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First Language vs. Second Language Acquisition The difference between first language
The difference between first language acquisition and second language acquisition is a topic I am very familiar with. Currently I am learning German, and even though I am living and fully immersed in a German speaking country the acquisition of the language seems to be anything but natural. Through my own experience I have noticed there to be three major differences between first and second language acquisition - environment, motivation and cognition.
First language acquisition is an innate process in human development. A child's acquisition of their native language goes hand in hand with their needs, interests and environment. The development of first language skills often takes place under conditions that cannot be duplicated later on in life. The child will have no prior knowledge of another language to interfere or add confusion to the learning process. It also appears that children learning their first language do so with incredible speed and accuracy without much instruction from their parents. It seems outside of prompting their children to utter their first word parents do not actively 'teach' their children their first language. Most parents, outside of those who happen to be English teachers, wouldn't have the ability to explain the grammar and structure of the language to their children and yet children are able to 'crack the code' and master the language that is spoken to them. For a child the motivation behind learning their native language is to be able to communicate in order to have their basic needs met and have the ability to function as a member of a family or community. Children also don't break learning their native language into components such as grammar, vocabulary and pronunciation ' they view their language as a complete, inseparable entity.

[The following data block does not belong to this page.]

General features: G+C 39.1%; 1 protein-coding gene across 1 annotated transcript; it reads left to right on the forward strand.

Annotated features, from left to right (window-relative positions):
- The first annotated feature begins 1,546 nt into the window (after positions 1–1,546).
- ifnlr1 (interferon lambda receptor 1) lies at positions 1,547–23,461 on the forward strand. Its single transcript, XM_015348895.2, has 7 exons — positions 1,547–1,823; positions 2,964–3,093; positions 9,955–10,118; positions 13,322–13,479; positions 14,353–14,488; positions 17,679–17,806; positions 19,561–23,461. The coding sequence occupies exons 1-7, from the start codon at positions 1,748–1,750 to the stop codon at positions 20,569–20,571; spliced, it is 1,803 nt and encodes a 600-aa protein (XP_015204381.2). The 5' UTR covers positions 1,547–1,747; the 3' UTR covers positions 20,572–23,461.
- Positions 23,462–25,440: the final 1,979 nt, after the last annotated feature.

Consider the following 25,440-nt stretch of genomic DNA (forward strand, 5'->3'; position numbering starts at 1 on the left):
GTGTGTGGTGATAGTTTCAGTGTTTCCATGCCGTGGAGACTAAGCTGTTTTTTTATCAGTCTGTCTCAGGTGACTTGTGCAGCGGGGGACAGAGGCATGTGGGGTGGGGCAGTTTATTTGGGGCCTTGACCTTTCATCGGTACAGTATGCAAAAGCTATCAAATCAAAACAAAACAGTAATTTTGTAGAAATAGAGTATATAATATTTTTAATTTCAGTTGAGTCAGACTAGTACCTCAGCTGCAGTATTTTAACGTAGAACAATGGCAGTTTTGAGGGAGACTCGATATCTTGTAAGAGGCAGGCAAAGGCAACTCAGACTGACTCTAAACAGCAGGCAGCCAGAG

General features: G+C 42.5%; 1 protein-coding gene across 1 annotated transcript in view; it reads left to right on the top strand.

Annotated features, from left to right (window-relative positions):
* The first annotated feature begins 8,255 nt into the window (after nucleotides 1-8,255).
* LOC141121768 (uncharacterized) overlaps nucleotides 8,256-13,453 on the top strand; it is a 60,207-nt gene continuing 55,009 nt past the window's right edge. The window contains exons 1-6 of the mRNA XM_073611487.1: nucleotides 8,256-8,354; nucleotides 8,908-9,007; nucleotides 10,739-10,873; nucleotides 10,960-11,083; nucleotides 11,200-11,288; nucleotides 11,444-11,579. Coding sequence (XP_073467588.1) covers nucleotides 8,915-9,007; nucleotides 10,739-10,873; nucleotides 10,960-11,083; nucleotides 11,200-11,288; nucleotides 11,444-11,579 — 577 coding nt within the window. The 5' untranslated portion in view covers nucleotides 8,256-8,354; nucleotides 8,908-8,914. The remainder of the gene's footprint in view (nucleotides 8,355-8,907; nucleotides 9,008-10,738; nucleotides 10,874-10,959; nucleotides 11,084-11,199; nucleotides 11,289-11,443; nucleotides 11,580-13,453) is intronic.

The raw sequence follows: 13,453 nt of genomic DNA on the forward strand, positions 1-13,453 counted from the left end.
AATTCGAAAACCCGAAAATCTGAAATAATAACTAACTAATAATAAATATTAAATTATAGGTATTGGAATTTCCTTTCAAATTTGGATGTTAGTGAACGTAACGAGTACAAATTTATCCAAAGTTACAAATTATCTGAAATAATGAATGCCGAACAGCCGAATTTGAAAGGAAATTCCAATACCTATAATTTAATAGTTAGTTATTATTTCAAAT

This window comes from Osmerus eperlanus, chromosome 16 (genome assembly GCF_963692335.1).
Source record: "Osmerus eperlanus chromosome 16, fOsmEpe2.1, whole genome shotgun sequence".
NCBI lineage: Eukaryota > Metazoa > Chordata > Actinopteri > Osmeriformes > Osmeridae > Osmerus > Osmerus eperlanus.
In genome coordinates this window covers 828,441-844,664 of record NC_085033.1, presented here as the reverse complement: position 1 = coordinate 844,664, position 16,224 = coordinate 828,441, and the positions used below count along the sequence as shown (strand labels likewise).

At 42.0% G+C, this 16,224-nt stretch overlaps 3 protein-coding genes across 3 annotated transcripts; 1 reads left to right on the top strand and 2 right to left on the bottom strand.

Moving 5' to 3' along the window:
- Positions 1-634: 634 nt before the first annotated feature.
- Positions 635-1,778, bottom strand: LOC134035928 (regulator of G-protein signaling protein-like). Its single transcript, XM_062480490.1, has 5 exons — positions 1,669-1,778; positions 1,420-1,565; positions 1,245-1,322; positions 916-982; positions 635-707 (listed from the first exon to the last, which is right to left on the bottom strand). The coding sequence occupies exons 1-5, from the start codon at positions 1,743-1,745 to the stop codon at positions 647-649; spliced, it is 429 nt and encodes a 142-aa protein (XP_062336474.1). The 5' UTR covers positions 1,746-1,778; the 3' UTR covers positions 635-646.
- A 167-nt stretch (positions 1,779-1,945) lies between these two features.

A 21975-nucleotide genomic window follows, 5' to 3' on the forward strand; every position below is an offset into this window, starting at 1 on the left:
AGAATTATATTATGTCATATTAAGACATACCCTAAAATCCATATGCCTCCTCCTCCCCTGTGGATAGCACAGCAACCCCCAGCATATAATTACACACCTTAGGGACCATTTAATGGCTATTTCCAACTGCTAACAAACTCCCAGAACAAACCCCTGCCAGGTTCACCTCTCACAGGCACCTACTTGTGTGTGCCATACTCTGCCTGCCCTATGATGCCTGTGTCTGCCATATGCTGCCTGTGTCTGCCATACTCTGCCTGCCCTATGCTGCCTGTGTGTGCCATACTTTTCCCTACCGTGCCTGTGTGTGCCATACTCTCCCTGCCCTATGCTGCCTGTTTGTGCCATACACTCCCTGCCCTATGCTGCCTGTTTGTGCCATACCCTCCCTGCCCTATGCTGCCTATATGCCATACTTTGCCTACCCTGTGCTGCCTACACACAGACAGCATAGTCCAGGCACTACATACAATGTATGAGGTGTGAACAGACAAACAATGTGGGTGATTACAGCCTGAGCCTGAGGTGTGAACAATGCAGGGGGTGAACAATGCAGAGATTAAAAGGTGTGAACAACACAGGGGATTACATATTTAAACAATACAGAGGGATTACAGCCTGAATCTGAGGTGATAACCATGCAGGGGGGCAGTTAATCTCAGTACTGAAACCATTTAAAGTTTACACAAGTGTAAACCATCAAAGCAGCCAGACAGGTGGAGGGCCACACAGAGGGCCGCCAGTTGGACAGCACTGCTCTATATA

Second language acquisition is typically determined by some external factor (whether it be for personal interest, career, or home relocation) since the learner already has a first language to think and communicate with. Success in which a second language is acquired will be greatly determined by the motivation of the learner. Environment also plays a great role in second language acquisition as most students are trying to learn the language in an unnatural setting such as a classroom. Unlike myself, most people who are trying to acquire a second language are not living in the world where they would be surrounded (through conversation or media) by the language. Learners of a second language, especially adults, often feel pressure to be able to speak the new language immediately. Children acquiring their first language are allowed to let it unfold naturally ' first by gurgling and babbling, then by saying simple monosyllable words until the language has fully developed at the child's own rate. However, adults and school-aged children are expected to be able to produce complete words and sentences at their first introduction to a second language. Adults hoping to acquire a second language will have greater cognitive skills than an infant acquiring its first language. This ability to think and reason may aid with quicker 'working' knowledge of the language than first language learners. However, prior knowledge of a first language might impede the acquisition of a second language. Second language learners might try to find ways to 'fit' the new language into patterns or structures of their native language disregarding the rules of the new language.
The motivational, environmental and cognitive differences between first language acquisition and second language acquisition result in very different outcomes and create a need for diverse acquisition processes. However, the desired goal ' competency and fluency in the learned language ' are the same.